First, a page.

And I have been for a while. I'm working on the script, sketching the characters over and over, trying to decide on an art look for the finished work. My first plan was to draw it myself and do my damnedest to make it look as if Alex Toth had returned from the Great Beyond and forgotten all his philosophical objections to illustrating crapola, but only a few of his artistic chops.
The drawing here is something I did while exploring that option. It was also meant to show John Kricfalusi what djs circa 2005 looked like.
Wow. What an ambitious plan that was! What a monstrous ego I must have to think I could pull that off! And yet I got as far as two pencilled pages before I realized I was just kidding myself. It's good for your reach to exceed your grasp, or so I'm told.
After that failure, I thought I might do it in a more cartoony style, kind of Spumco-ish. But I'm not really that type of artist. Since the story is inspired somewhat by Love and Rockets, I even experimented with both Jaime's slick style and Gilberto's loose one. Not copying them outright, but trying to do my own personalized versions of what Los Bros Hernandez do with such seeming effortlessness (of course, I've seen their self-rejected pages in various places so it's not as if they don't struggle at times).
Daunted and rapidly bleeding that overweening self-confidence, I then decided to concentrate on the script and maybe find someone else to do the finished artwork from my character designs and suggestions. I'd already produced a first draft using Sergio Aragones's "thumbnail" script technique: I laid out some three-tier pages, roughed in the characters and backgrounds as I went, added dialogue and there it was. A story. Now I'm working on the second draft.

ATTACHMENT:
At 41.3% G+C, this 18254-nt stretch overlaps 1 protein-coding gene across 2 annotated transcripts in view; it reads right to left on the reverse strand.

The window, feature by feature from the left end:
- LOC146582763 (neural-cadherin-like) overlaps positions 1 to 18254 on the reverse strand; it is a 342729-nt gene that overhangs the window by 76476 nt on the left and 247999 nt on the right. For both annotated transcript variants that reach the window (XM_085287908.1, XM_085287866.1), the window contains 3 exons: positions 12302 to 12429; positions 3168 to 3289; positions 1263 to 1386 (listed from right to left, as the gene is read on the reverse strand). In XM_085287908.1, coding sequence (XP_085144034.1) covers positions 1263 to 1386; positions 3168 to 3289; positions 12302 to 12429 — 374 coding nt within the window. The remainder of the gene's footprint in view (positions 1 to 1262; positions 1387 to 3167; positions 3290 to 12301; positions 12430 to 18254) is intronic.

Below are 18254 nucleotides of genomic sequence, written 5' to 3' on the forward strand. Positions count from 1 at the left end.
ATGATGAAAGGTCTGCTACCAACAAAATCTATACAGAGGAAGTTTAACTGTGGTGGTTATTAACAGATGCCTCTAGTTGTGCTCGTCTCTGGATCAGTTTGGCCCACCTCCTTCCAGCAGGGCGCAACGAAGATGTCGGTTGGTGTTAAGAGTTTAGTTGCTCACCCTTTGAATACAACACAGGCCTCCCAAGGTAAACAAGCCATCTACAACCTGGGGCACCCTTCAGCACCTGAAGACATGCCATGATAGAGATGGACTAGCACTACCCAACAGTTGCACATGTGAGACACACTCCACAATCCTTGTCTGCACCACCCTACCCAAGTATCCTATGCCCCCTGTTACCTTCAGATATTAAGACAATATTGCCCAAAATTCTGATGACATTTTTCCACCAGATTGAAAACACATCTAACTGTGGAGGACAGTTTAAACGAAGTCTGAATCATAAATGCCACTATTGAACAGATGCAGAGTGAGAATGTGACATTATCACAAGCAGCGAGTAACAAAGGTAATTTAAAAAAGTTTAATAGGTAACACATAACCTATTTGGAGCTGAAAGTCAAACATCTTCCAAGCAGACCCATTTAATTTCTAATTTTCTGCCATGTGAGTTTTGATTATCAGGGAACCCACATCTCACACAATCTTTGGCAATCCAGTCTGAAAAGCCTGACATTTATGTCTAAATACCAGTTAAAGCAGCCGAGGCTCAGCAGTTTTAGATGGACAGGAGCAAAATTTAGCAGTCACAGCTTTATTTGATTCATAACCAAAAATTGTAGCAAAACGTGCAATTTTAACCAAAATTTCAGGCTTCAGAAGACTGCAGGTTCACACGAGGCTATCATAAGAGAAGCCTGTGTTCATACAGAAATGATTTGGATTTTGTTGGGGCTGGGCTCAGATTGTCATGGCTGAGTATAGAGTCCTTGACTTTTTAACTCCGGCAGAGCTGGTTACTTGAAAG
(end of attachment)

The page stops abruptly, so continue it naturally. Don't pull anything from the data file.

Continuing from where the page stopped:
And what was supposed to be a simple twenty-four page work has expanded as I write. This is because my aim is a kind of cinematic storytelling inspired by various Japanese mangaka. I want the story to be naturalistic, as well. While I don't go for photorealism in art (I like it, but it's far from a requirement), I do want to thoroughly deconstruct "real" lives in all their ugly glory. Smart, funny characters but no overly witty remarks a la Juno; plenty of screwed up situations where they make mistakes and hurt each other but no soap opera; and what I hope will be full of accurate sociological detail.
Now I've got a sprawling epic full of teeny-tiny little life moments and it can't be contained in one or two standard-sized comic magazines. I'm sure I'll finish the script. No problem there. Still not so certain about drawing it myself, though. If nothing else, it's a fun creative exercise and it keeps me busy while I try to find a paying gig a-larnin' them people English.